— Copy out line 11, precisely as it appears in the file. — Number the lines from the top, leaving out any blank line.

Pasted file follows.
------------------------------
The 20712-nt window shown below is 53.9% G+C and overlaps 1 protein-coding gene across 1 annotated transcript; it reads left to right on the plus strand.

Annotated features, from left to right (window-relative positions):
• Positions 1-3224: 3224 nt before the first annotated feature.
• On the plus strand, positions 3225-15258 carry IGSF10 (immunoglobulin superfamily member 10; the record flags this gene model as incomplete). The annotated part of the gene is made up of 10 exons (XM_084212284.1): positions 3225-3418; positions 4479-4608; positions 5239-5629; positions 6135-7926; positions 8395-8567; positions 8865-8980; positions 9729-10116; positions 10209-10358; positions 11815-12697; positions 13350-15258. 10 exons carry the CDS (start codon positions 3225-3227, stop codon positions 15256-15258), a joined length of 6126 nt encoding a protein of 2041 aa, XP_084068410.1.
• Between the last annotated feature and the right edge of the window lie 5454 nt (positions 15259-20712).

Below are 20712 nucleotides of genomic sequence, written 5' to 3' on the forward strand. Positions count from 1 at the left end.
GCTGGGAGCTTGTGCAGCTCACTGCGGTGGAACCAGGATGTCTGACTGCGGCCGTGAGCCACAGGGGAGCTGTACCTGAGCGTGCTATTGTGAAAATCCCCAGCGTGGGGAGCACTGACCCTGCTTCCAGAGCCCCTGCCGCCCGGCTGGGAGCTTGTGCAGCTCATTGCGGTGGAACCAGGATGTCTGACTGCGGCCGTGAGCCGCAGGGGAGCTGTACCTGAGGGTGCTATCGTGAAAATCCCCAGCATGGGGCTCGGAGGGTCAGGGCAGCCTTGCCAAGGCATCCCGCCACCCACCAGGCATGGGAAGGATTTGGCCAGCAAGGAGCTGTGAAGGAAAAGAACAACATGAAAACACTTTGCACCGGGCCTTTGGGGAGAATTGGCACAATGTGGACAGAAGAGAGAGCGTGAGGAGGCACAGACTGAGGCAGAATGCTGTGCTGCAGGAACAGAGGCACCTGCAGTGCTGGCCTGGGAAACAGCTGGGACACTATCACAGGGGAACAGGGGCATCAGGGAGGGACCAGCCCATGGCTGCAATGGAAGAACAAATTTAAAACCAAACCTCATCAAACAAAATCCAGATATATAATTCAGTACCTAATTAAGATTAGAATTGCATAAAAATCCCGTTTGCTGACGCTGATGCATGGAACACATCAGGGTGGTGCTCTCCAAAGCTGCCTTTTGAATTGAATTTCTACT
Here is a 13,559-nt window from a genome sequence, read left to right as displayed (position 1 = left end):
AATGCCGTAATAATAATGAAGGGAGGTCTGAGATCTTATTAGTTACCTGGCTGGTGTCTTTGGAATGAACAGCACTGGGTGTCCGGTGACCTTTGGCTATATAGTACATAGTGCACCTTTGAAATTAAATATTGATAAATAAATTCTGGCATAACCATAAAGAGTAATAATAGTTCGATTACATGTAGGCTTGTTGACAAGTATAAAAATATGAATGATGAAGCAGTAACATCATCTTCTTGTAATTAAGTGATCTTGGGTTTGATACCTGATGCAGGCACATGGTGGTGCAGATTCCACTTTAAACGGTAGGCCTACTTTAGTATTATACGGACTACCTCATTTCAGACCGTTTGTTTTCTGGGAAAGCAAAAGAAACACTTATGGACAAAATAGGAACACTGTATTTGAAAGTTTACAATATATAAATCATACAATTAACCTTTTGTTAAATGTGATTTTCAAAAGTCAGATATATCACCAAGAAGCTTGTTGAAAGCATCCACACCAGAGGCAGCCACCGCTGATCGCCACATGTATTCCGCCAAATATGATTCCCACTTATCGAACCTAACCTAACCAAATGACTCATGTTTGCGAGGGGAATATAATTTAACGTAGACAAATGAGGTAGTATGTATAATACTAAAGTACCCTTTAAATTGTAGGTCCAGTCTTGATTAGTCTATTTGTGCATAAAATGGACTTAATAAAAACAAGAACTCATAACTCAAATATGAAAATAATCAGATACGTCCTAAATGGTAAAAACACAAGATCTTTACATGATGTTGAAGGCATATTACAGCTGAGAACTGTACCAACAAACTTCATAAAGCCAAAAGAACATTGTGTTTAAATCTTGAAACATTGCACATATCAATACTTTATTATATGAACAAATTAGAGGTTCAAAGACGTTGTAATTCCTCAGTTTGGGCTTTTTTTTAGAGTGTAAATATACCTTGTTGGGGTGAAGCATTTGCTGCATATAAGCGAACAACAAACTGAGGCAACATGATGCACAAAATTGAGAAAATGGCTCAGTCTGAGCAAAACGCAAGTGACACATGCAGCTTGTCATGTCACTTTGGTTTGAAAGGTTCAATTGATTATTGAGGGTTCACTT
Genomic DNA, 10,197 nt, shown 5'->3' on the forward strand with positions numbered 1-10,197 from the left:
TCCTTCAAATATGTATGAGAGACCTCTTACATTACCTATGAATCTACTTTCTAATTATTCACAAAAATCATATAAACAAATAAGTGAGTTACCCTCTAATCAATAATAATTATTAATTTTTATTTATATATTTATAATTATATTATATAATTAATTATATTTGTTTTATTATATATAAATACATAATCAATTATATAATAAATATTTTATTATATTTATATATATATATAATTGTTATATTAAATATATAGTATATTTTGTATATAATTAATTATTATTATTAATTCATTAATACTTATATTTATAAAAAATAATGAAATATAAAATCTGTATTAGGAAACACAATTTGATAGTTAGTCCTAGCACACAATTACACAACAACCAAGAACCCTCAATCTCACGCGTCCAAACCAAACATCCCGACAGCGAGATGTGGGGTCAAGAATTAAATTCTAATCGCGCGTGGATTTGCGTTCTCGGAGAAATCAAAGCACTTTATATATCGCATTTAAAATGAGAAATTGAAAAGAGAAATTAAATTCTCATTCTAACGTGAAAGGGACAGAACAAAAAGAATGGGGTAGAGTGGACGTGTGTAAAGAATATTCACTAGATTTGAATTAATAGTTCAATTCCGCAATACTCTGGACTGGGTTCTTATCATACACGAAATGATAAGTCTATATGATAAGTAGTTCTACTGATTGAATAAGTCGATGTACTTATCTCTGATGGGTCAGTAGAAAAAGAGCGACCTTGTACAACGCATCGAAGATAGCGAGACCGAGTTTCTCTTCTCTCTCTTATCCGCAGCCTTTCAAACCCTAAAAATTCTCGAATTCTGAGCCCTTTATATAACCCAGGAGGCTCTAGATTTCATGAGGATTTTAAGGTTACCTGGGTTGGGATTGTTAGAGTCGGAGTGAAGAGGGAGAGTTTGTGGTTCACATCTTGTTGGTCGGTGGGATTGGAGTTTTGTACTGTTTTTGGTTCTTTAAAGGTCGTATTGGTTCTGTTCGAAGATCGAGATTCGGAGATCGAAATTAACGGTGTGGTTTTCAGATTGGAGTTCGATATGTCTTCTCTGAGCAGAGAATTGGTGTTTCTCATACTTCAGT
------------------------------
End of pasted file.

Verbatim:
TCCTTCAAATATGTATGAGAGACCTCTTACATTACCTATGAATCTACTTTCTAATTATTCACAAAAATCATATAAACAAATAAGTGAGTTACCCTCTAATCAATAATAATTATTAATTTTTATTTATATATTTATAATTATATTATATAATTAATTATATTTGTTTTATTATATATAAATACATAATCAATTATATAATAAATATTTTATTATATTTATATATATATATAATTGTTATATTAAATATATAGTATATTTTGTATATAATTAATTATTATTATTAATTCATTAATACTTATATTTATAAAAAATAATGAAATATAAAATCTGTATTAGGAAACACAATTTGATAGTTAGTCCTAGCACACAATTACACAACAACCAAGAACCCTCAATCTCACGCGTCCAAACCAAACATCCCGACAGCGAGATGTGGGGTCAAGAATTAAATTCTAATCGCGCGTGGATTTGCGTTCTCGGAGAAATCAAAGCACTTTATATATCGCATTTAAAATGAGAAATTGAAAAGAGAAATTAAATTCTCATTCTAACGTGAAAGGGACAGAACAAAAAGAATGGGGTAGAGTGGACGTGTGTAAAGAATATTCACTAGATTTGAATTAATAGTTCAATTCCGCAATACTCTGGACTGGGTTCTTATCATACACGAAATGATAAGTCTATATGATAAGTAGTTCTACTGATTGAATAAGTCGATGTACTTATCTCTGATGGGTCAGTAGAAAAAGAGCGACCTTGTACAACGCATCGAAGATAGCGAGACCGAGTTTCTCTTCTCTCTCTTATCCGCAGCCTTTCAAACCCTAAAAATTCTCGAATTCTGAGCCCTTTATATAACCCAGGAGGCTCTAGATTTCATGAGGATTTTAAGGTTACCTGGGTTGGGATTGTTAGAGTCGGAGTGAAGAGGGAGAGTTTGTGGTTCACATCTTGTTGGTCGGTGGGATTGGAGTTTTGTACTGTTTTTGGTTCTTTAAAGGTCGTATTGGTTCTGTTCGAAGATCGAGATTCGGAGATCGAAATTAACGGTGTGGTTTTCAGATTGGAGTTCGATATGTCTTCTCTGAGCAGAGAATTGGTGTTTCTCATACTTCAGT